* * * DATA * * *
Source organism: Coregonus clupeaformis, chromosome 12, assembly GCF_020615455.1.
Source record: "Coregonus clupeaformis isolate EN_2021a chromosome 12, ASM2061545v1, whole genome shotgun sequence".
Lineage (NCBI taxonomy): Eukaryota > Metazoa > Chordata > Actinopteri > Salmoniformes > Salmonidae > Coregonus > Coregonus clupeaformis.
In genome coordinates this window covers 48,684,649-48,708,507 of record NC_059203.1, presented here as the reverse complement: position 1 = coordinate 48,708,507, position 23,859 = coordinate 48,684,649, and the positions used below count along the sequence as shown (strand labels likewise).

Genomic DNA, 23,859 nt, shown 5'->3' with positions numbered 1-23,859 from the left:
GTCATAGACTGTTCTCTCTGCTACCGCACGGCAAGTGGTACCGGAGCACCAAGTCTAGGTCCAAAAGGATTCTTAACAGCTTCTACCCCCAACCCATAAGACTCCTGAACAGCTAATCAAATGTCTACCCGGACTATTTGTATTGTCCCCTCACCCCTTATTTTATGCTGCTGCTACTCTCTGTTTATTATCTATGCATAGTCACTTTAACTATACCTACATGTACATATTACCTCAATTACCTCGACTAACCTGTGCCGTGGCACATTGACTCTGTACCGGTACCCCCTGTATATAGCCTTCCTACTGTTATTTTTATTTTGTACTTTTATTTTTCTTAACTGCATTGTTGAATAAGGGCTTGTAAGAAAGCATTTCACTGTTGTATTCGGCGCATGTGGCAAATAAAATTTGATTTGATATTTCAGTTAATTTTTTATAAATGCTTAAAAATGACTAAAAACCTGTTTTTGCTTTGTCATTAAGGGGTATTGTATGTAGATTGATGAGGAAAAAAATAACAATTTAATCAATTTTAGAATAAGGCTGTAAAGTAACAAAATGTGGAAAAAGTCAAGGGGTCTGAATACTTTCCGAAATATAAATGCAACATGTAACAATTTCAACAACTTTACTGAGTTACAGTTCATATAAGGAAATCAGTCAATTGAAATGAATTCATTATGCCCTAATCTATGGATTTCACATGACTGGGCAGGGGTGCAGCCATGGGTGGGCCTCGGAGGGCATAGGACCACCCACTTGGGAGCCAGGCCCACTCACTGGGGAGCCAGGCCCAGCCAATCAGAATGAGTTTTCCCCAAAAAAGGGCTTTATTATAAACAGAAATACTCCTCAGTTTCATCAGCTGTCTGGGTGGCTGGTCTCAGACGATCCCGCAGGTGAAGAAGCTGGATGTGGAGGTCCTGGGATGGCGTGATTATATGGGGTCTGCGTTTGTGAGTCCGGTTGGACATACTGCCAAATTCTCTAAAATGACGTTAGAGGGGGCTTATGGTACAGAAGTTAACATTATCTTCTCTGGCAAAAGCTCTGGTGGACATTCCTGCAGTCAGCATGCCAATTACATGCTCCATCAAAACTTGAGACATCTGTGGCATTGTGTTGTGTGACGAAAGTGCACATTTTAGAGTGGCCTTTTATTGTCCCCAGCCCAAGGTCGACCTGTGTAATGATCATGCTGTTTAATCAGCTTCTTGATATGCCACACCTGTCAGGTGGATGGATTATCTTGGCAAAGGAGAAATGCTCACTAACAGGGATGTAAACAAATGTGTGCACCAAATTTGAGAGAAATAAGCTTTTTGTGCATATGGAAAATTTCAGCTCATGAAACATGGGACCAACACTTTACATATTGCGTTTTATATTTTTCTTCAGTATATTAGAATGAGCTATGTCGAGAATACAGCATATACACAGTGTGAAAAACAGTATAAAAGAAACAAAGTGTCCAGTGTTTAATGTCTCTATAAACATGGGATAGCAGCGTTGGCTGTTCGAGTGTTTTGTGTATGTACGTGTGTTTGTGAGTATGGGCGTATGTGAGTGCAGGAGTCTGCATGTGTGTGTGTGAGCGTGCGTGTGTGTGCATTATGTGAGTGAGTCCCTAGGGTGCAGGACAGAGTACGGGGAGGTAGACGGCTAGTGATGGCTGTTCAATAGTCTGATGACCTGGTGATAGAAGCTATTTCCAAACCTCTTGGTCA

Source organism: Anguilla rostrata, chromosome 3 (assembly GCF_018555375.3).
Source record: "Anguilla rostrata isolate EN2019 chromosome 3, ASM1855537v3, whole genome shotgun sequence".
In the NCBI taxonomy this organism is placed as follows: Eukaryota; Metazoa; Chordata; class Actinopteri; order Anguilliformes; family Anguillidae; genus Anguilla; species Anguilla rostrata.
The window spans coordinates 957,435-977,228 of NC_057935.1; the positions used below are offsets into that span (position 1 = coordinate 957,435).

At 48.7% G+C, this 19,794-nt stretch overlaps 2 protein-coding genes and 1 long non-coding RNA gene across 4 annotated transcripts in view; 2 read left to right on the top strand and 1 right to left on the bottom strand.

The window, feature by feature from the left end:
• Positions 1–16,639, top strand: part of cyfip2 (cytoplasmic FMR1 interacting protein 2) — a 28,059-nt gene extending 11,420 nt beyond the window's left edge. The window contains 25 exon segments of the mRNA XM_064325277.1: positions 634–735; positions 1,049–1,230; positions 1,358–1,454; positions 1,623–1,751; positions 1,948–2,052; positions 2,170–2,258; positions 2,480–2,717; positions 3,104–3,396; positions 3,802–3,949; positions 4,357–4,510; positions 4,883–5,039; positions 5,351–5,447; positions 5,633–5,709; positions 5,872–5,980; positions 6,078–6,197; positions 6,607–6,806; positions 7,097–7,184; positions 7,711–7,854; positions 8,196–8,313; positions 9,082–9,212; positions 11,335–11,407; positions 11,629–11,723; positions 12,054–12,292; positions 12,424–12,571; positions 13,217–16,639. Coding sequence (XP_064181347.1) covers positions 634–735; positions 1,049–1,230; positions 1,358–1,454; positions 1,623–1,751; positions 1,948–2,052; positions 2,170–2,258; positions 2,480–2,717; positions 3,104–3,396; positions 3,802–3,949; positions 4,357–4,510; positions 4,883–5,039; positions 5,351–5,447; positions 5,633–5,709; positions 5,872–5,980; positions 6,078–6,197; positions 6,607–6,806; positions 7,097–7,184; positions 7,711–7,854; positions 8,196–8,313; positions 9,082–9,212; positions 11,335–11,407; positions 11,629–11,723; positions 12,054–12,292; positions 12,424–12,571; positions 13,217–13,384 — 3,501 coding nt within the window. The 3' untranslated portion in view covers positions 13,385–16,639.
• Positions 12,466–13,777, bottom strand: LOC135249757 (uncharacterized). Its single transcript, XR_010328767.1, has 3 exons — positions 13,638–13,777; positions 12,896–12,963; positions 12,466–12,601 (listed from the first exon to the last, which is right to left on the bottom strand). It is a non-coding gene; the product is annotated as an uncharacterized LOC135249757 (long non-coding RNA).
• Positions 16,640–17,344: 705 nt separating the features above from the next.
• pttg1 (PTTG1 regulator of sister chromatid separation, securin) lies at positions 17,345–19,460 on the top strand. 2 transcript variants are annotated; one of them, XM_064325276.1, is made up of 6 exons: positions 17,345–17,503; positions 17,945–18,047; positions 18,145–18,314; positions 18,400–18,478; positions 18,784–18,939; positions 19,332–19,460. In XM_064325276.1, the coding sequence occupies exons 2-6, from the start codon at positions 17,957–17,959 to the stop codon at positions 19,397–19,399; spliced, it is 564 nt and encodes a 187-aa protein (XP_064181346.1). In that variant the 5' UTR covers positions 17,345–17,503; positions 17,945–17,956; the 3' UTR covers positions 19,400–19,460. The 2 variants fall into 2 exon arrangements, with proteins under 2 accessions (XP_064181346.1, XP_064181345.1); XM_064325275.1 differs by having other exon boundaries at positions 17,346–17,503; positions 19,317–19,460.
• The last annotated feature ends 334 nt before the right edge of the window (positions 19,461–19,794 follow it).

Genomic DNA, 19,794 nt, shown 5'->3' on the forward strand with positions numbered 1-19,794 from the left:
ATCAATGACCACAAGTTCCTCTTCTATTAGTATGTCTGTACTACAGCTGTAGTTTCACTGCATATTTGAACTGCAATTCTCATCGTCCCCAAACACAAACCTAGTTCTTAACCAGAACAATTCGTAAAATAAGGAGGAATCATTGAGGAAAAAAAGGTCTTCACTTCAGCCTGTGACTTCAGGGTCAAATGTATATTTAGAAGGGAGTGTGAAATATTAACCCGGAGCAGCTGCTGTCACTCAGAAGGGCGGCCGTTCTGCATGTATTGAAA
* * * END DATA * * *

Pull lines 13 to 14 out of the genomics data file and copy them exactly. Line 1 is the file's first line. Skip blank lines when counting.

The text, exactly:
• Positions 1–16,639, top strand: part of cyfip2 (cytoplasmic FMR1 interacting protein 2) — a 28,059-nt gene extending 11,420 nt beyond the window's left edge. The window contains 25 exon segments of the mRNA XM_064325277.1: positions 634–735; positions 1,049–1,230; positions 1,358–1,454; positions 1,623–1,751; positions 1,948–2,052; positions 2,170–2,258; positions 2,480–2,717; positions 3,104–3,396; positions 3,802–3,949; positions 4,357–4,510; positions 4,883–5,039; positions 5,351–5,447; positions 5,633–5,709; positions 5,872–5,980; positions 6,078–6,197; positions 6,607–6,806; positions 7,097–7,184; positions 7,711–7,854; positions 8,196–8,313; positions 9,082–9,212; positions 11,335–11,407; positions 11,629–11,723; positions 12,054–12,292; positions 12,424–12,571; positions 13,217–16,639. Coding sequence (XP_064181347.1) covers positions 634–735; positions 1,049–1,230; positions 1,358–1,454; positions 1,623–1,751; positions 1,948–2,052; positions 2,170–2,258; positions 2,480–2,717; positions 3,104–3,396; positions 3,802–3,949; positions 4,357–4,510; positions 4,883–5,039; positions 5,351–5,447; positions 5,633–5,709; positions 5,872–5,980; positions 6,078–6,197; positions 6,607–6,806; positions 7,097–7,184; positions 7,711–7,854; positions 8,196–8,313; positions 9,082–9,212; positions 11,335–11,407; positions 11,629–11,723; positions 12,054–12,292; positions 12,424–12,571; positions 13,217–13,384 — 3,501 coding nt within the window. The 3' untranslated portion in view covers positions 13,385–16,639.
• Positions 12,466–13,777, bottom strand: LOC135249757 (uncharacterized). Its single transcript, XR_010328767.1, has 3 exons — positions 13,638–13,777; positions 12,896–12,963; positions 12,466–12,601 (listed from the first exon to the last, which is right to left on the bottom strand). It is a non-coding gene; the product is annotated as an uncharacterized LOC135249757 (long non-coding RNA).